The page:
Me 6' 2" 240+ lbs -- I've become allergic to bathroom scales... The ski was 175 long, 14m shovel, 18m tail, labelled as 16m.
The hill was groomed natural snow -- hero snow -- in the morning. No real ice except fo the steeper sections and in between piles at the end of the day.
The first two runs was on an easy Blue. The first two runs were nothing short of stunning -- in a weird way.
The Fischer was so easy to ski, I though I was cheating -- seriously...... remaining centered, balanced, initiating and releasing turns was trivial.... who says you can't buy a turn? But I'm getting carried away....
The reviews say that the ski likes long turns. Sure it does. OTOH, I found it to be an incredibly versatile ski. This was immediately obvious -- the reviewers must have been lazy.
The 14m shovel initiates quickly. If you want a tighter turn, stay forwards. Now here is the good part. If you want to release the turn, just move your feet ahead a couple inches, or when lazy, just allow the skis to get a touch ahead at turn completion..... The 18m tail makes the path of the ski go straighter, while your CM crosses over instantly, since it was just being deflected by the 14m radius shovel.
Transition is clean, easy and effortless -- that's why the first runs felt like cheating.... This is the only ski that I would consider putting a 3 degree side bevel due to the ease of release and the fact that the tail will not keep you in the same turn as the shovel initiated.
The ski is softer than the full on race ski. It did not feel powerful at all. It did not feel weak. It did not feel nervous.
It did feel damp. It is very amenable to sliding turns. It is a tool that allows you to do anything you want -- it will respond to your inputs without hesitation. It does not force you into making any particular turn shape -- you can make any shape your heart desires.
The two radii also make the two-footed release or pivot slips absolutely trivial.
The edge grip was fine, it would be improved by my own tune - there were some nicks on these edges. I tried to avoid skiing on the ice, because it was again too simple to ski on edge, instead, I looked for the pushed up snow on the sides of the hill to ski on.
It could ski any narrow trail, any steepness. The speed control "slash turns" at the top of the steeps were easier to make than with a race SL. I did not take it into the bumps -- I'm still to fat for that -- but due to their effortless short turns, I would bet the farm that bumps would be a heck of a lot of fun on these -- mostly because of that easy to release tail.
I honestly did not find a downside to this ski. It has no upper speed limit.
Compared to the tigershark 12ft, I would take the Fischer hands down. On edge, the tigershark wants to make the same turn over and over again. And you have to aggressively release it.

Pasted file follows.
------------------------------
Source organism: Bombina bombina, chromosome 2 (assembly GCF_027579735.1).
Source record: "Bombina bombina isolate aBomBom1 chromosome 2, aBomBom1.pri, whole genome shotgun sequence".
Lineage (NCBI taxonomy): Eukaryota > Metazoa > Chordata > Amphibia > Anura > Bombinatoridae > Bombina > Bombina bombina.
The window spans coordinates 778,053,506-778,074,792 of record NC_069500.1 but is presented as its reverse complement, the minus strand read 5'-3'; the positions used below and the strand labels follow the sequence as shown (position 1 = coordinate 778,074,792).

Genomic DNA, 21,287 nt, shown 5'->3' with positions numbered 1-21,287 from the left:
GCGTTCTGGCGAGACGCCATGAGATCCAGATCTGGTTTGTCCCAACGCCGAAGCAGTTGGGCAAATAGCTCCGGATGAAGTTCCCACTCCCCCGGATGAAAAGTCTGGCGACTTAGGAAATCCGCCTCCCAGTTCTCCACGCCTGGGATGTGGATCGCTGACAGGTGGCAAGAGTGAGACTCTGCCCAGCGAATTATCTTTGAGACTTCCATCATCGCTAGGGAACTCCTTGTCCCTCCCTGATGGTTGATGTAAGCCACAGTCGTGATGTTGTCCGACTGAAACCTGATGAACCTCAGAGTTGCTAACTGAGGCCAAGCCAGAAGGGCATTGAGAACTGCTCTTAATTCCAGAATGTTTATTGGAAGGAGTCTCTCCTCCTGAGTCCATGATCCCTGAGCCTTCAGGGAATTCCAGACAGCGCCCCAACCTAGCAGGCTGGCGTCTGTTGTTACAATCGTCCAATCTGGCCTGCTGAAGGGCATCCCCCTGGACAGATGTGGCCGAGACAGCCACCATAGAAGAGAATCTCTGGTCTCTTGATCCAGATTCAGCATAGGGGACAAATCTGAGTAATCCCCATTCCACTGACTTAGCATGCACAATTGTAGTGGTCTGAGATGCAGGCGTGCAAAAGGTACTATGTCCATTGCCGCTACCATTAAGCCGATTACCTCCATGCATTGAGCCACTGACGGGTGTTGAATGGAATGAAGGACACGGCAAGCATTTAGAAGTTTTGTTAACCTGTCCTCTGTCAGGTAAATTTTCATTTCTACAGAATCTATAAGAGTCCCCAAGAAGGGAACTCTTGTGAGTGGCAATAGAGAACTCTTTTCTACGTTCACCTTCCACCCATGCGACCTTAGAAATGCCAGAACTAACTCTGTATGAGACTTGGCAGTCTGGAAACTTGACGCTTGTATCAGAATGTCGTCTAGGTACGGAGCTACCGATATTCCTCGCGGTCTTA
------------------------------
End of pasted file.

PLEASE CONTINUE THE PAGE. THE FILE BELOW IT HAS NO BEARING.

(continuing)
Same idea with the Volklracetiger SL, but it is even more magnified for the SL. The Volkl SL is good for about 4 runs. Then the knees will complain. If you are into banging out railed SL turns all day long, and have a healthy body -- especially knees, the volkl racetiger sl's should be considered. They are truly a one trick pony. They are actually so good at that one trick, they will force you to do that all day long.
Anyway, back to the progressor. They are excellent, non-demanding skis. They perform as asked. If you have the chops, they will work for you. If not, they won't kill you. They do dislike tail pushers. I would not call them super agile -- that is the realm of the 165 SL ski. OTOH, they are more agile than a cheater GS ski. If you want super agile, look elsewhere. If you want a versatile ski that does what you say, as opposed to makes demands of you, this could be the one.
By far they are the easiest skis to ski I have used. It is so easy it is almost boring... until you take the controls -- if you're asleep so are they. If you want to ski, they will do exactly as you say. You can ski very prettilly on these skis. You can also charge like a wild man -- and you can slow down easily without skidding...... I really had a great day on them.
A comment on their "almost boring" lack of character: The Volkl racetiger SL has a very strong character -- it wants to ski on edge. In fact, any iota of edging and the ski wants to grab and force you up on edge. Pivot slips/two footed releases? No. You need to be very precise. If not, you're in a turn, much against your will. That ski demands you ski the way it wants to run. The Fischer skis the way you want it to ski.
It may find it's way into my quiver -- so far it is number one.
To summarize: A very good solid damp forgiving ski that is very easy to ski. A confidence builder. It rewards solid movements. It does what you say, and does not complain about doing it. No upper speed limit. Slow short turns were fine too. A very versatile ski. What you may NOT like is it's apparent lack of character. But it does have character -- easy to initiate, easy to release.....
Highly recommended. A demo is definately in order. If you prefer the cheater GS, the back half of the ski is 18m. If you want to shorten it up, the front half is 14m. You've got a lot of really cool options between those two.